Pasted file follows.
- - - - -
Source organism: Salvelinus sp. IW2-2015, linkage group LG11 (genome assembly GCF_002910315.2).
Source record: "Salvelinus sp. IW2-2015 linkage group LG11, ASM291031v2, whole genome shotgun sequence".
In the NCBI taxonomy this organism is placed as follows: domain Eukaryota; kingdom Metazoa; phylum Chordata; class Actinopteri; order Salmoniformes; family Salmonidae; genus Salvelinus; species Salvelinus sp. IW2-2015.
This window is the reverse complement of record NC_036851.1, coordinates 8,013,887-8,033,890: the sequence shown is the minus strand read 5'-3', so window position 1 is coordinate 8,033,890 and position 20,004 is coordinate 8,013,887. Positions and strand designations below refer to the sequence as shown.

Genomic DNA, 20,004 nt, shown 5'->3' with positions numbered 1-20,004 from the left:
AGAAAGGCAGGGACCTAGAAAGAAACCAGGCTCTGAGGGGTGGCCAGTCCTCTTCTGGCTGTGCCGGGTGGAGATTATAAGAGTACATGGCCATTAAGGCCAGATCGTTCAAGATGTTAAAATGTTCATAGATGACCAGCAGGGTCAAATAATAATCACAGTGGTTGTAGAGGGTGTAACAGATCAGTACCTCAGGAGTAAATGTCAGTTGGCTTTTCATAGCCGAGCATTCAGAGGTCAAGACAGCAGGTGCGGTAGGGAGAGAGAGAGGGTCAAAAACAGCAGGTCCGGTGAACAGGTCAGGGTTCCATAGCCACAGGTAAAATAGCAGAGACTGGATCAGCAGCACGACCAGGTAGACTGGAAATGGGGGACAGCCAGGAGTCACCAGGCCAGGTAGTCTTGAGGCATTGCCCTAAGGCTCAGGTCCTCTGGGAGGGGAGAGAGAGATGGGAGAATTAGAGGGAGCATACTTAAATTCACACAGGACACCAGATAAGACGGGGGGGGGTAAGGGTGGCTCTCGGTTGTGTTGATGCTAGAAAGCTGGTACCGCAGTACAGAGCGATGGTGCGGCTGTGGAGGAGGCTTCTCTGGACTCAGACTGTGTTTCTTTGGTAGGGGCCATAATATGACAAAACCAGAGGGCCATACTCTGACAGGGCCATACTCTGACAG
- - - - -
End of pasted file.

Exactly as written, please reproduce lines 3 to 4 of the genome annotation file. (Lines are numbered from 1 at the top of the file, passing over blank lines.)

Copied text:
In the NCBI taxonomy this organism is placed as follows: domain Eukaryota; kingdom Metazoa; phylum Chordata; class Actinopteri; order Salmoniformes; family Salmonidae; genus Salvelinus; species Salvelinus sp. IW2-2015.
This window is the reverse complement of record NC_036851.1, coordinates 8,013,887-8,033,890: the sequence shown is the minus strand read 5'-3', so window position 1 is coordinate 8,033,890 and position 20,004 is coordinate 8,013,887. Positions and strand designations below refer to the sequence as shown.